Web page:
Notes From Spank's Pals
Defamation (official site)
The Belated Birthday Girl - Following his 2003 debut documentary Checkpoint which showed the lives of both Palestinians and Israeli soldiers at the checkpoints in the occupied territories, Yoav Shamir was apparently likened by an American Jewish reviewer to Mel Gibson. Shamir wondered how he, an Israeli Jew who lives in Israel and has served his military duty, could be effectively accused of Anti-Semitism by an American Jew, and what exactly Anti-Semitism means today. And so he was prompted to start work on his latest documentary, Defamation, which looks at this question.
In it, he spends time with the Anti-Defamation League in America, and meets and discusses Anti-Semitism with a wide range of people, Jew and non-Jew, in Israel, America and Europe. His thoughtful and entertaining documentary raises questions about what Anti-Semitism, and in particular what is known as “New Anti-Semitism” is, and what it really means to Jews around the world today.
To me, the most disturbing part of the film was following a party of Israeli school students on a trip to Poland to visit Holocaust sites. Shamir accompanies them from their preparations in Israel, and throughout the trip, culminating in a visit to Auschwitz. What we see from the views expressed before they left, through to the attitudes of the teachers and secret service agents accompanying them, seems far from healthy, and is absolutely eye-opening. A telling episode is where some old Polish men sat on a bench ask a couple of the students, in Polish, if they are Israeli. As the students speak no Polish, all they pick up on is the word “Israeli”, and so primed are they to expect hatred, they are convinced that the old men were insulting them.
A central thesis of the film was that certain American Zionist groups and certain elements of the Zionist right-wing in Israel, by constantly concentrating on perceived Anti-Semitism, are stifling debate and progress. By even raising questions of the relationship between Anti-Semitism and Anti-Zionism, Shamir risks being accused of being at best deluded or even of being a “self-hating Jew”.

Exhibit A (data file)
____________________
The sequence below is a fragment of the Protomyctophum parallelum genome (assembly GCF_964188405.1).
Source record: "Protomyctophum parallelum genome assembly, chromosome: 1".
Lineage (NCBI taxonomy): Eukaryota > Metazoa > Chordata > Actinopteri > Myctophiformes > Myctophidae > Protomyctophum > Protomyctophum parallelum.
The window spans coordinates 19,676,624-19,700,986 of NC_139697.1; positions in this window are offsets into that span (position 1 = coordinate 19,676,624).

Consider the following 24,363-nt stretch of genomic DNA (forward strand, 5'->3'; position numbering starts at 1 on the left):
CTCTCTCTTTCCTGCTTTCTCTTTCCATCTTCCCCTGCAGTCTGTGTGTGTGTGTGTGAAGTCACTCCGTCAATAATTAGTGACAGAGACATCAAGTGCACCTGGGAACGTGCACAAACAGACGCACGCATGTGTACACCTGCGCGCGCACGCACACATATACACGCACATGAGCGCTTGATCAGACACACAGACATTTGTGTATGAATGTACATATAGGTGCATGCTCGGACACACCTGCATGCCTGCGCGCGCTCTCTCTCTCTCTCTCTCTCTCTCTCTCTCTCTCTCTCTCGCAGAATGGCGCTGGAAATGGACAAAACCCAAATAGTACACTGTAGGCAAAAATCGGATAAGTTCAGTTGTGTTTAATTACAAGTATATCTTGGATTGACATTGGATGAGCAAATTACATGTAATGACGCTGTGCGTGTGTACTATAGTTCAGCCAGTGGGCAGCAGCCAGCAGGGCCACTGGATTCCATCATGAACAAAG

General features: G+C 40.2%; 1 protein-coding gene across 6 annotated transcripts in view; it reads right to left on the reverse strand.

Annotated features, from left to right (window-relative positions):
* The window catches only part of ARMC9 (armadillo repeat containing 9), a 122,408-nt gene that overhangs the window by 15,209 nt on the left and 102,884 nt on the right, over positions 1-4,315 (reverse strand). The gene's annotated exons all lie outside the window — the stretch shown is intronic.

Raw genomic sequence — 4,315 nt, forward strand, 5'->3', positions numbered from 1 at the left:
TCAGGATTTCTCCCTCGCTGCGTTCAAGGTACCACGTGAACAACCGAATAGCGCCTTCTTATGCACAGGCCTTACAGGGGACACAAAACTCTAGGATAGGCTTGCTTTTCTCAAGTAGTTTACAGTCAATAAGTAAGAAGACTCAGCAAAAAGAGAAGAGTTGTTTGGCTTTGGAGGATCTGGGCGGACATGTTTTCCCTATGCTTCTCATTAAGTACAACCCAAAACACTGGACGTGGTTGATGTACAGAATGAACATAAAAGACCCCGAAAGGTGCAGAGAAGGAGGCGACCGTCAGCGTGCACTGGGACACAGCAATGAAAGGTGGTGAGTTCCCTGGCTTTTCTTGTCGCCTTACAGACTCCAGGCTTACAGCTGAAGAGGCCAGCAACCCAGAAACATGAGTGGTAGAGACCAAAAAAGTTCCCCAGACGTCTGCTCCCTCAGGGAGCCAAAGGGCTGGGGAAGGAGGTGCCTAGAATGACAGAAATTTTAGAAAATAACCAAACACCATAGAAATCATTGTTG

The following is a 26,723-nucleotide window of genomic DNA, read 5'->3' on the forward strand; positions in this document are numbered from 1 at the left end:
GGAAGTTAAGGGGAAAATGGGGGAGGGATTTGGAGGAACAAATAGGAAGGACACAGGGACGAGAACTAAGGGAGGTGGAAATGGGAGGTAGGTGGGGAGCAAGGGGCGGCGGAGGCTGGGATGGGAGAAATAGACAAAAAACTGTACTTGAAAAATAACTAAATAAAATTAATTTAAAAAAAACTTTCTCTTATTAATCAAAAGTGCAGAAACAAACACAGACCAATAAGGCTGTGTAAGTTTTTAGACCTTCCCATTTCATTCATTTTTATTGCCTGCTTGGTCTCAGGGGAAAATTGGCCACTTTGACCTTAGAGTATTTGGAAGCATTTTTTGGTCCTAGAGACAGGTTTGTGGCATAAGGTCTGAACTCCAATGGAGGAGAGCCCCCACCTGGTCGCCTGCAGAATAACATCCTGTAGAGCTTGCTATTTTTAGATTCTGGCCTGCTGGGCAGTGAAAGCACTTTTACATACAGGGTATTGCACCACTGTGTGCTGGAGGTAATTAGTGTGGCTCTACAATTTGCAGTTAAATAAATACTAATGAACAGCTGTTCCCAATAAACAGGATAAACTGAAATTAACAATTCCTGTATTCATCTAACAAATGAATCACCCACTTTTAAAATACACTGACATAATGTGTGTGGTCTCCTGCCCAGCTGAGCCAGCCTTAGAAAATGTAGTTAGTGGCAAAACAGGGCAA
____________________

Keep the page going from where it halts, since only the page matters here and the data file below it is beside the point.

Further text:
Although clearly a film made from a particular point of view, Shamir never dismisses or belittles the opinions of those he meets, but he is willing to challenge views directly on occasion. And he certainly does not take lightly the significance of the Nazi Holocaust, and has great respect for those, like the ADL's Abe Foxman, who lived through it. He simply believes that the emphasis placed on the past does not help for the future. And while he did encounter cases of Anti-Semitic actions and attitudes, he also found those inside the Jewish communities who felt that not every attack on a Jew should automatically be assumed to be motivated by Anti-Semitism.
The one element of the film which didn't really work was the music, which most of the time was jaunty and jolly, but would swing suddenly to sinister to underline certain parts. And interestingly, in the Q&A afterwards, Shamir said that he wasn't entirely happy himself with how the music came out, and that if he could change one thing about the film, that's what he would do again. But in spite of that, what we actually see on the screen, and the attitudes and opinions expressed, make this a fascinating and worthy winner of the 2009 Grierson Award.